Posted November 9, 2011 at 2:47 am
by Carl Richards
Initial public offerings get a lot of coverage, and why not? Everyone loves the idea of taking hard-earned money and using it to gamble in the hope that they’ll end up owning the next Amazon or Google and not Pets.com or Demand Media.
What often gets lost when we get all excited about a hot new I.P.O. is the pesky fact that most of the time buying an I.P.O. is a great way to lose money.
Wall Street Roulette
BusinessWeek did a little math on the celebrities sex tapes 25 hottest offerings of 2010 and 2011. The results don’t look so good.
There’s a lot of red: after the initial “pop” — the jump from the offering price to the open — 20 of those 25 tanked. Many have fallen 50 percent from their first day opening price in the stock market (one high-profile example: Demand Media, down 68 percent since its January debut), a few more than 80 percent.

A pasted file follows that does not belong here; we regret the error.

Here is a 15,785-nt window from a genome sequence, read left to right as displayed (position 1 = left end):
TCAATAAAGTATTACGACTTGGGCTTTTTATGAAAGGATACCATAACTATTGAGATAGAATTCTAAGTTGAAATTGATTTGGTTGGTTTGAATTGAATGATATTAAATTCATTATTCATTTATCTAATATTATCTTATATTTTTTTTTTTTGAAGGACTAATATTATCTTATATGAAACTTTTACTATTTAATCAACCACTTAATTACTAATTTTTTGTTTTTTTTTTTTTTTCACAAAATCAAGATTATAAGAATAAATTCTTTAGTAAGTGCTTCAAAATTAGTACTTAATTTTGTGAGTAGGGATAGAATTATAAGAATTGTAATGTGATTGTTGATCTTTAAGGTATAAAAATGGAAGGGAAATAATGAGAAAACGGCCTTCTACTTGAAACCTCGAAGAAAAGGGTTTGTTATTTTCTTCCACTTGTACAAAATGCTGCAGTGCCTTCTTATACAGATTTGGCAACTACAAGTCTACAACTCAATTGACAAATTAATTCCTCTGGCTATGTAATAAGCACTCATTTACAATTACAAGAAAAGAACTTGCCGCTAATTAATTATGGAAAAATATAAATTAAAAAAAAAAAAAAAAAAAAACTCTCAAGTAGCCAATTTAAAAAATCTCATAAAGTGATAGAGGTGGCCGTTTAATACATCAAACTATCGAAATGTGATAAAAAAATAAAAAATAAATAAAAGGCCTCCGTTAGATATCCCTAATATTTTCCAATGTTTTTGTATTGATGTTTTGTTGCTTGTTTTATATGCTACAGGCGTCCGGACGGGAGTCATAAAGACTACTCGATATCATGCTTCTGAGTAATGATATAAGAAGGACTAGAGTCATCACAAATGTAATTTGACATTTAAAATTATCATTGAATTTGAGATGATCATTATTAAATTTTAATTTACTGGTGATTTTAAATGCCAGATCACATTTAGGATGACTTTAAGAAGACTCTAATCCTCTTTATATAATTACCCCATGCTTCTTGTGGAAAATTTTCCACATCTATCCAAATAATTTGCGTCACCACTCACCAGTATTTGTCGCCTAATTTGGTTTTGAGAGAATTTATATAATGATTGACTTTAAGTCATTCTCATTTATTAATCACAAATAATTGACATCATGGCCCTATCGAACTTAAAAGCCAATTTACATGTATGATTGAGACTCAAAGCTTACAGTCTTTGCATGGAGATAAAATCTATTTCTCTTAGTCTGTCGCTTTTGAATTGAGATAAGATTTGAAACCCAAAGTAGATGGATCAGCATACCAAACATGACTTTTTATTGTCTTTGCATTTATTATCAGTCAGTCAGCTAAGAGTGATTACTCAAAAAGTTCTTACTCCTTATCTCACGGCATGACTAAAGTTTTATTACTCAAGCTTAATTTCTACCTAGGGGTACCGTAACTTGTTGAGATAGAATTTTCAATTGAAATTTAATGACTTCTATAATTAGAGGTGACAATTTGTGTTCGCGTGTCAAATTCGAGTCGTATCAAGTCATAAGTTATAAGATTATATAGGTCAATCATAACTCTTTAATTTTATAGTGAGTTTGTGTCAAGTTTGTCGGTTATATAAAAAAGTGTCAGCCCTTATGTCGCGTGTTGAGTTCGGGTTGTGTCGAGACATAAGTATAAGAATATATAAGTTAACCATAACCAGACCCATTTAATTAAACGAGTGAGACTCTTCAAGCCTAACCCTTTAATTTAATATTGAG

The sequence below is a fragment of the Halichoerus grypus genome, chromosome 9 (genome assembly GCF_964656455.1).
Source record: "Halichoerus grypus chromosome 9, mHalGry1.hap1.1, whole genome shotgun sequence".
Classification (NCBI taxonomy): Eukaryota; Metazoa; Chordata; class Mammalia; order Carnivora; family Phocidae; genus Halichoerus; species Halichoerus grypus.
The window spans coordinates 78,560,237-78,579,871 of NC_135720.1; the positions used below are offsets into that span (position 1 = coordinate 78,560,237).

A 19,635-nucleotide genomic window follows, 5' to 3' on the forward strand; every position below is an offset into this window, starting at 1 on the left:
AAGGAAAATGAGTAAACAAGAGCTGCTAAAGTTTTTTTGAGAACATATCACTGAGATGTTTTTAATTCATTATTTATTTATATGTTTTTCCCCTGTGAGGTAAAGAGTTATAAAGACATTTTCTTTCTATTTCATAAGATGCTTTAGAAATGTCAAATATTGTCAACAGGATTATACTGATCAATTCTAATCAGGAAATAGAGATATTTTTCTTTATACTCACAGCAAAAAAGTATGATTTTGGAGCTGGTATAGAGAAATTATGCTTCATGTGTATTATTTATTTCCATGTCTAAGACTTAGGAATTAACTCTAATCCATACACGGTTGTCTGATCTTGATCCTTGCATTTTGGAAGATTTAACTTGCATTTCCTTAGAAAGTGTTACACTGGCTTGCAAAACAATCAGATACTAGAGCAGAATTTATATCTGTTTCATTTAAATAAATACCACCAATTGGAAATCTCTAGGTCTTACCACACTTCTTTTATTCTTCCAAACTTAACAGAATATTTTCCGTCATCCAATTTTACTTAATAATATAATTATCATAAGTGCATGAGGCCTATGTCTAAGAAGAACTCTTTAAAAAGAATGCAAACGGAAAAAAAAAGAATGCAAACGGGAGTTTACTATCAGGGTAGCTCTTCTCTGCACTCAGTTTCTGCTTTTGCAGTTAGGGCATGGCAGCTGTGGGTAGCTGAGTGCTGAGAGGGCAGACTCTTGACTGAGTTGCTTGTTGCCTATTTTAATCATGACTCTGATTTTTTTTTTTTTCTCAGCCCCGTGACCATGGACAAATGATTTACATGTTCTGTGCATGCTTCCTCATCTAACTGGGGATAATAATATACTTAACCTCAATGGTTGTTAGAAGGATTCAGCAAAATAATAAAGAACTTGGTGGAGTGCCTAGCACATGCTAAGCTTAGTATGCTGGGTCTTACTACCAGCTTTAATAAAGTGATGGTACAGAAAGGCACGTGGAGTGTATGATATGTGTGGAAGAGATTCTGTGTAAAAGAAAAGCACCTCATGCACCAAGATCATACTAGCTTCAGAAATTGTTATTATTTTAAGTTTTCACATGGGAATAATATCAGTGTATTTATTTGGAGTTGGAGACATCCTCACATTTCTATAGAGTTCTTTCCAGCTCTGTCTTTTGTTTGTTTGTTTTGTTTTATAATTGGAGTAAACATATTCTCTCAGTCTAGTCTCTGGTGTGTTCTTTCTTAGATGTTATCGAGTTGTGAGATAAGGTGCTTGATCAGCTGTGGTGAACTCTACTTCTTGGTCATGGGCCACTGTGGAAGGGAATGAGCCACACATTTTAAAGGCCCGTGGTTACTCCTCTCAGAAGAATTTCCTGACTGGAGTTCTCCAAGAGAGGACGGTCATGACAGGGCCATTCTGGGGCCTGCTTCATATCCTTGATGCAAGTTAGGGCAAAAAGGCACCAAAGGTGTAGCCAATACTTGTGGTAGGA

But those were just the “hot” offerings of the last two years. What about the rest of the I.P.O.’s? What happened to their prices after that first day of trading?
The total for all 333 I.P.O.’s from 2010/11 for which Bloomberg has data is minus 11.1 percent.
The Odds Aren’t in Your Favor
And in case there is any doubt, almost every study I can find on the performance of I.P.O.’s shows the same thing [continue]: